Q: They turned it off, or what?


LT. GEN. MAYVILLE: I won't get into specifically what we know they did, but I think it would be fair to say the assess last night was a passive radar.


Q: General, can you talk a little bit about the decision to use the F-35 -- (barely audible correction from unknown… said “F-22”)?


LT. GEN. MAYVILLE: Well, what we were looking at was the effects we wanted to see on the -- on the -- on the target areas and what platforms in the region would be best suited to do that. We had a large menu of targets to strike from, and then we -- and we -- and we chose from there.


So, you just -- really, it's less the platform than it is the effects we seek, and then it's what platform can deliver those effects. That's really the job of the CAOC.


Q: General, can you give us a sense of what percentage of the munitions were dropped by Arab allies or air partners in this operation, what percentage of the strikes against the general targets were dropped by --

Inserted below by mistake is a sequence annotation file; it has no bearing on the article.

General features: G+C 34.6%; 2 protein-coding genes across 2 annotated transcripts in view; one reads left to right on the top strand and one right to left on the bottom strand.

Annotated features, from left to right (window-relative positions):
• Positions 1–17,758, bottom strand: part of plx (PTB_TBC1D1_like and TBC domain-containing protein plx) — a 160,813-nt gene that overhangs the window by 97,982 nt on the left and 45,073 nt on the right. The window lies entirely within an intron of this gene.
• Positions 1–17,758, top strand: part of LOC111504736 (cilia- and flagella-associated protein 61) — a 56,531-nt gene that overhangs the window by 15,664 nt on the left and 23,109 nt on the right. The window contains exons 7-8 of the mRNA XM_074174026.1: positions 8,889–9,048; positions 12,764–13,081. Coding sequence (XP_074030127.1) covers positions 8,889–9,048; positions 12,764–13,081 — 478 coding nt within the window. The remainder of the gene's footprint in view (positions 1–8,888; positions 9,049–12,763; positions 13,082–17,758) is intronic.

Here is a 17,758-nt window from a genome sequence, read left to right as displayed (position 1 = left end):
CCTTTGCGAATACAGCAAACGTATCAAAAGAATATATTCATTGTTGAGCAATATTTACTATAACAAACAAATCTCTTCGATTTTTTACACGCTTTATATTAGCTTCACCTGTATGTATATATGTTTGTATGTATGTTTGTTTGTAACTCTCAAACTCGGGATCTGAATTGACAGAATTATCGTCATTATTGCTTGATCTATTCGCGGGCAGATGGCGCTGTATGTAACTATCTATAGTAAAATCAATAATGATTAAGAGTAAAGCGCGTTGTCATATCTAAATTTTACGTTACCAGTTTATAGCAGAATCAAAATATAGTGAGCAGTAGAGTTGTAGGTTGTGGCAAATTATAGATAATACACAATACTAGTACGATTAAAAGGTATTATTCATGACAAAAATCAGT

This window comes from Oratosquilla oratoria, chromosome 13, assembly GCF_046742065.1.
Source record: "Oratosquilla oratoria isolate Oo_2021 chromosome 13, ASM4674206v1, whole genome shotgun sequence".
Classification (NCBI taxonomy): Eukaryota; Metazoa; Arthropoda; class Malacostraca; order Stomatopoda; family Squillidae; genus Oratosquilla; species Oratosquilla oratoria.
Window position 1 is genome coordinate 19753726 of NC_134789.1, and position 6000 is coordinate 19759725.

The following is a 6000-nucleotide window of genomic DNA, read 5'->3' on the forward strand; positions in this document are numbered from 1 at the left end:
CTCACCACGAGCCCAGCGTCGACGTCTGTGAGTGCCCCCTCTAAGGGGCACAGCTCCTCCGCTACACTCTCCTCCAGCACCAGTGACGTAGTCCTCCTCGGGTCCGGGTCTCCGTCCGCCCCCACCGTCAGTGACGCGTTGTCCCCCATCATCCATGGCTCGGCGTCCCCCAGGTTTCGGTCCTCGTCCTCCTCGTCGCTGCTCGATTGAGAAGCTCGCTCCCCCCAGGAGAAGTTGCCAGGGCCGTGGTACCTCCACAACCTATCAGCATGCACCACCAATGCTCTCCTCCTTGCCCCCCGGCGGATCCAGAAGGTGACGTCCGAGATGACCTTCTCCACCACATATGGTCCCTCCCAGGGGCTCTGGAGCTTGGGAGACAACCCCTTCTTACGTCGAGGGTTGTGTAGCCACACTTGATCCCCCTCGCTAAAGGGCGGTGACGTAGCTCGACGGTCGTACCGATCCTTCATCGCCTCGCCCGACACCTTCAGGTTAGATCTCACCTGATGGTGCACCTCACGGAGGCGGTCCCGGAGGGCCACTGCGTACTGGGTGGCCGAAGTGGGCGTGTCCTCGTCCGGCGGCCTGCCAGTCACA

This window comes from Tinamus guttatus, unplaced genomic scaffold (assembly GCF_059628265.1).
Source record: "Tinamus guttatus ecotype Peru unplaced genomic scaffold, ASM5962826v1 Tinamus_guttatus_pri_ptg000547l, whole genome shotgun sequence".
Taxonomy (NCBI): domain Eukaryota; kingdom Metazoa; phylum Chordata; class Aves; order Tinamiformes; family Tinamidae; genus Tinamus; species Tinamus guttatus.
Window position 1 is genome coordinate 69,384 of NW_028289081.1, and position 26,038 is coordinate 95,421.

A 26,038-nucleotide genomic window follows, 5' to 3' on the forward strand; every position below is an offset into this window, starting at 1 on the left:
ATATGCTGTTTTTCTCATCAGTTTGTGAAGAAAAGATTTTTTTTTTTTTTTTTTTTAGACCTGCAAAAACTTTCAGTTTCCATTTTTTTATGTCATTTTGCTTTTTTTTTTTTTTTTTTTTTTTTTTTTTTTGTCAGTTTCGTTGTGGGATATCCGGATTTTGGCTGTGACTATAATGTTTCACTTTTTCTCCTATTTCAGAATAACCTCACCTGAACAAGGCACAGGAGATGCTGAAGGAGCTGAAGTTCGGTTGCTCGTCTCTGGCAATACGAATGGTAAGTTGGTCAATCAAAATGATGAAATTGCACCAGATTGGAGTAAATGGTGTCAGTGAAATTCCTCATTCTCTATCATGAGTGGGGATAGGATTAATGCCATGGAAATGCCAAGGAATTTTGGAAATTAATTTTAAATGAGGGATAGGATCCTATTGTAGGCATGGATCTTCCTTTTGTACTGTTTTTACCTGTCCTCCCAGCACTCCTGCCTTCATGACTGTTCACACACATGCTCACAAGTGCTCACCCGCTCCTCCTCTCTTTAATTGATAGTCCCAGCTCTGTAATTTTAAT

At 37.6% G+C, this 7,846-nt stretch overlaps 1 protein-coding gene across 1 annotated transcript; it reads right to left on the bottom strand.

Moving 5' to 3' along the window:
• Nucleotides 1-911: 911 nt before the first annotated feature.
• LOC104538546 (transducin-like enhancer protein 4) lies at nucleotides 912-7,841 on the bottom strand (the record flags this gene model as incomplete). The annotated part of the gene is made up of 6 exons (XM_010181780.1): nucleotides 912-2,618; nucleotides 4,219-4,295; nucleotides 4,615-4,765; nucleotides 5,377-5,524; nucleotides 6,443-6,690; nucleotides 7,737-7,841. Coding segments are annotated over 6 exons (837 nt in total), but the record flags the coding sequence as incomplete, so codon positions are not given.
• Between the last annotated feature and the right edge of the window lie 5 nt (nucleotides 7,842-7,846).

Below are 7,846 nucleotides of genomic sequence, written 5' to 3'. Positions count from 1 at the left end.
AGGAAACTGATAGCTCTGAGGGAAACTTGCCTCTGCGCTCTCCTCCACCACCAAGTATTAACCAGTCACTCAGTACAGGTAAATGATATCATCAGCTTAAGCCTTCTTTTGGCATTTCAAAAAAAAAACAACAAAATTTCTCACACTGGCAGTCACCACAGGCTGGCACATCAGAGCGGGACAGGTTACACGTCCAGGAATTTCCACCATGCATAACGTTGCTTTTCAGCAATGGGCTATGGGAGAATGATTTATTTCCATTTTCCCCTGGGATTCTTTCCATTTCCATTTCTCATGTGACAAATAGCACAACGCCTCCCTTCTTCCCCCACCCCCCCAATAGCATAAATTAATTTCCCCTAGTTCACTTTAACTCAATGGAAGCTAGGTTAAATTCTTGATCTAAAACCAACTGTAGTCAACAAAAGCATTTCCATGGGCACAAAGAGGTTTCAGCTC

LT. GEN. MAYVILLE: Let me let the host nations of those partner nations that provided capabilities to us last night to speak to their level of effort.


REAR ADM KIRBY: Jim?


Q: General, was -- could you talk to what level of coordination there was with, with the moderate opposition, and whether there's been any movement on the ground, either on the part of the opposition forces to capitalize on these strikes, or in the case of the Syrian government forces?


LT. GEN. MAYVILLE: The reach to moderate opposition is, rightly so, in the hands of the civilian instruments of our national capabilities. So I'll deflect that, and let our State Department colleagues address that.


Q: Have you seen ISIS take any actions, post-strike?